RWO Kestel: a man ahead of his time?

My curiosity was piqued while listing KESTEL, R.W.O. Radiant Energy, a Working Power in the Mechanism of the Universe. Port Adelaide [printed by F. Cockington] 1898. The Tasmanian antiquarian bookseller Richard Neylon had this to say about it:

The frontispiece of experimental apparatus must be one of the best examples in the history of Australian scientific illustration: a new theory explaining the workings of the universe can be tested with a decapitated corrugated iron water tank, two rules and a ball on a string. It also, just in graphic terms, has a radiant energy of its own. This is a stylish little book and has a stylish and reasoned generosity not always present in such works: “the difference in the two theories does not at all effect the accepted laws of the force of gravity, as given us by Newton”. As to considerations of a Newtonian universe he points out that “of two theories, if one can be demonstrated by … experiment and the other cannot, I prefer the former.” An humane execution. I wonder if R.W.O. is the Ralph Kestell [sic], mason of Port Adelaide, that appears in the directories but can’t add any more to that.

The picture of the apparatus is charming…what can one add except ‘Cern, eat your heart out!’

I poked about the internet for a bit and came up with a fascinating picture of the author.

Ralph Wheatley Odgers Kestel 1838-1903 landed in South Australia from Cornwall as a youngster with his parents and immediately, at age 10 was working in the mines of Kapunda and Burra. At the age of 14 he started going to the gold diggings interstate and worked as a builder in Adelaide as well involved in various notable buildings. He was prominent in Port Adelaide, mayor at one point, and a contemporary record has it that:

He was instrumental in doing much good for Port Adelaide during his councillorship. He introduced a drainage scheme for the sanitary improvement of the town, but, although it was not adopted, it found much favour and led to prompt action by the civic body. He took a prominent part in the purchase of the land for the Corporation Wharf, and also in securing 1,000 feet of wharf frontage to Tam o’Shanter Creek, and strongly supported Mr. H. W, Thompson when mayor in introducing asphalt footpaths Notable South Australians; Or, Colonists, Past and Present (1885) Author: George E. Loyau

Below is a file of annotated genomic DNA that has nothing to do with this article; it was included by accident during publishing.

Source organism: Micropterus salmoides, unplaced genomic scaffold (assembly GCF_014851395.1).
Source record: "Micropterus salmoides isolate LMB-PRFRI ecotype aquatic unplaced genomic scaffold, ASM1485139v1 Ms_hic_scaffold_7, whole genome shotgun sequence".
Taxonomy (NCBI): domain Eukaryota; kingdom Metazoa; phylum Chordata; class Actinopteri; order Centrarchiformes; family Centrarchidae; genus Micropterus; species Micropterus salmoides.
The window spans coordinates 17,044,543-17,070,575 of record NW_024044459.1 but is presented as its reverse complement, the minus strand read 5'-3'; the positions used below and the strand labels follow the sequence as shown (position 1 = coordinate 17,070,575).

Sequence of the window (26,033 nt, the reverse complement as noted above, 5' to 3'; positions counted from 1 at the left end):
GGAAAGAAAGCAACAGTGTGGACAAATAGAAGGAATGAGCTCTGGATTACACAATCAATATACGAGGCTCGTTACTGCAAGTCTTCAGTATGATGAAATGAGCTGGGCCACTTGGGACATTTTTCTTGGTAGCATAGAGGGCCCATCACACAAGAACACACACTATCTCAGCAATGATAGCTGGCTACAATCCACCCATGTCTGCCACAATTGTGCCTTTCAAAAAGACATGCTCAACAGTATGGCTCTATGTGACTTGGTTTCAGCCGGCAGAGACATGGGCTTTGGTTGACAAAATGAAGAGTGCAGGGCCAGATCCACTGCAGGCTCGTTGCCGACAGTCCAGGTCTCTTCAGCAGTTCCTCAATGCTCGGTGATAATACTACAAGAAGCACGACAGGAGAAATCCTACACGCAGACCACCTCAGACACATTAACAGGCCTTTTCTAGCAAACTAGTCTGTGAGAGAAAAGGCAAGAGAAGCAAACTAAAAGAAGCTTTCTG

Kestel, R. W. O. (Ralph Wheatley Odgers)
Kestel, R. W. O. (Ralph Wheatley Odgers) A man ahead of his time?

He was of a period where anybody who was a good thinker could become engaged in considerations which are now the purview of a tiny number of people around the world academically engaged as ‘cosmologers’. His book Radiant Energy, a Working Power in the Mechanism of the Universe attracted a review in Nature, no less, which is worth reprinting in full:

Nature 69, 101-101 (03 December 1903) |
Radiant Energy A Working Power in the Mechanism of the Universe
F. S.
THE loose and unscientific use of terms, such as force, the curious absence of ordinary mechanical conceptions, as, for example, inertia, and the almost puerile objections raised against the Newtonian theory of planetary motion, sufficiently proclaim this book to be the work of the untrained amateur with original ideas. In consequence, none but a discerning reader will profit by its perusal.

Yet the closing sentence— “Radiant Energy is a Working Power in the Mechanism of the Universe”—is a remarkable one, considering that the book is dated as having been published five years ago. The researches of Nichols and Hull in America, and Lebedew in Russia, on the pressure due to radiation have established the author’s contention.

In the chapter on comets some of our present notions of the cause of comets’ tails are clearly anticipated, but in applying the same idea to other parts of the mechanism of the universe, the author has fallen into the error of imagining a repulsion from the sun “just thirty thousand million times too large.” The main idea is that “a repelling force radiating from the sun” “partakes of the sun’s motion of rotation,” and “is carried round in the direction the sun is revolving.” The author justifies himself by mechanical analogies, and uses the idea to account for the origin of both the orbital and axial motions of the planets. By the aid of a model in which the repulsive force is represented by a stream of horizontal water jets emanating from a rotating nozzle, many of the phenomena of planetary motion, it is claimed, can be demonstrated experimentally.